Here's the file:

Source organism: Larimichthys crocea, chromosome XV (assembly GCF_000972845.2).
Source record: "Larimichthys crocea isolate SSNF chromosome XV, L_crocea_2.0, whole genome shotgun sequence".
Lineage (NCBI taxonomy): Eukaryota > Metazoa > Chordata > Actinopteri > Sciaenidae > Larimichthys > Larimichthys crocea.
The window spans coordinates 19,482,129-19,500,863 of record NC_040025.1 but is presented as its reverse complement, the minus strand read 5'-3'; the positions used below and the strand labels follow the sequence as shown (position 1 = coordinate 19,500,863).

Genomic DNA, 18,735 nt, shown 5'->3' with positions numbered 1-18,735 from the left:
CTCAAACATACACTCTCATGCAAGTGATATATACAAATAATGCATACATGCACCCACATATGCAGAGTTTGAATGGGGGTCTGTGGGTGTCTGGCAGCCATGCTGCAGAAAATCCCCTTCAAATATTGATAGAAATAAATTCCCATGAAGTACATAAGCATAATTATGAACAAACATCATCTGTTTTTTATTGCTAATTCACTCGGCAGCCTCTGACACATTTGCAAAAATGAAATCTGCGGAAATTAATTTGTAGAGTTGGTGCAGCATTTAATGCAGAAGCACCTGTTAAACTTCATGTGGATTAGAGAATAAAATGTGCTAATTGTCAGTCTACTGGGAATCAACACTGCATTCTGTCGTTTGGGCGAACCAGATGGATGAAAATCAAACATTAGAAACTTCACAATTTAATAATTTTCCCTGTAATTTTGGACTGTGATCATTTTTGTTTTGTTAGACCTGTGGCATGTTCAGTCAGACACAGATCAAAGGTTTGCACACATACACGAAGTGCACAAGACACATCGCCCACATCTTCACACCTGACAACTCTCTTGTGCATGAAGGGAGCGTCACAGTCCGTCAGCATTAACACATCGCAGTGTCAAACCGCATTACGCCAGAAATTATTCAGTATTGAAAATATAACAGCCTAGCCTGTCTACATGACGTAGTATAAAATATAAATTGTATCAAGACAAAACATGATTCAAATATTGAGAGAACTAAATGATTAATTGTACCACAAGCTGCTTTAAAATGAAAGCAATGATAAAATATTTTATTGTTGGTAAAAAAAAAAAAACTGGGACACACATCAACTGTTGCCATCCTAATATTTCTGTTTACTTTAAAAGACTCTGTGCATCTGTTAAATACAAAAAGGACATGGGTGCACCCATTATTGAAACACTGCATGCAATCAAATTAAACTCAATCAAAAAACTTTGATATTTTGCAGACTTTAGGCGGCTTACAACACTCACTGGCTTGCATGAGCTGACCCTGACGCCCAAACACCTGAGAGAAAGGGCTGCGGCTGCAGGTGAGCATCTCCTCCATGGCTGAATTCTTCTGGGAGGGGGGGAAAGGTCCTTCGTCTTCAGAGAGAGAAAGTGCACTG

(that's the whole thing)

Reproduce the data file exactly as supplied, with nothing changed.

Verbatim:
Source organism: Larimichthys crocea, chromosome XV (assembly GCF_000972845.2).
Source record: "Larimichthys crocea isolate SSNF chromosome XV, L_crocea_2.0, whole genome shotgun sequence".
Lineage (NCBI taxonomy): Eukaryota > Metazoa > Chordata > Actinopteri > Sciaenidae > Larimichthys > Larimichthys crocea.
The window spans coordinates 19,482,129-19,500,863 of record NC_040025.1 but is presented as its reverse complement, the minus strand read 5'-3'; the positions used below and the strand labels follow the sequence as shown (position 1 = coordinate 19,500,863).

Genomic DNA, 18,735 nt, shown 5'->3' with positions numbered 1-18,735 from the left:
CTCAAACATACACTCTCATGCAAGTGATATATACAAATAATGCATACATGCACCCACATATGCAGAGTTTGAATGGGGGTCTGTGGGTGTCTGGCAGCCATGCTGCAGAAAATCCCCTTCAAATATTGATAGAAATAAATTCCCATGAAGTACATAAGCATAATTATGAACAAACATCATCTGTTTTTTATTGCTAATTCACTCGGCAGCCTCTGACACATTTGCAAAAATGAAATCTGCGGAAATTAATTTGTAGAGTTGGTGCAGCATTTAATGCAGAAGCACCTGTTAAACTTCATGTGGATTAGAGAATAAAATGTGCTAATTGTCAGTCTACTGGGAATCAACACTGCATTCTGTCGTTTGGGCGAACCAGATGGATGAAAATCAAACATTAGAAACTTCACAATTTAATAATTTTCCCTGTAATTTTGGACTGTGATCATTTTTGTTTTGTTAGACCTGTGGCATGTTCAGTCAGACACAGATCAAAGGTTTGCACACATACACGAAGTGCACAAGACACATCGCCCACATCTTCACACCTGACAACTCTCTTGTGCATGAAGGGAGCGTCACAGTCCGTCAGCATTAACACATCGCAGTGTCAAACCGCATTACGCCAGAAATTATTCAGTATTGAAAATATAACAGCCTAGCCTGTCTACATGACGTAGTATAAAATATAAATTGTATCAAGACAAAACATGATTCAAATATTGAGAGAACTAAATGATTAATTGTACCACAAGCTGCTTTAAAATGAAAGCAATGATAAAATATTTTATTGTTGGTAAAAAAAAAAAAACTGGGACACACATCAACTGTTGCCATCCTAATATTTCTGTTTACTTTAAAAGACTCTGTGCATCTGTTAAATACAAAAAGGACATGGGTGCACCCATTATTGAAACACTGCATGCAATCAAATTAAACTCAATCAAAAAACTTTGATATTTTGCAGACTTTAGGCGGCTTACAACACTCACTGGCTTGCATGAGCTGACCCTGACGCCCAAACACCTGAGAGAAAGGGCTGCGGCTGCAGGTGAGCATCTCCTCCATGGCTGAATTCTTCTGGGAGGGGGGGAAAGGTCCTTCGTCTTCAGAGAGAGAAAGTGCACTG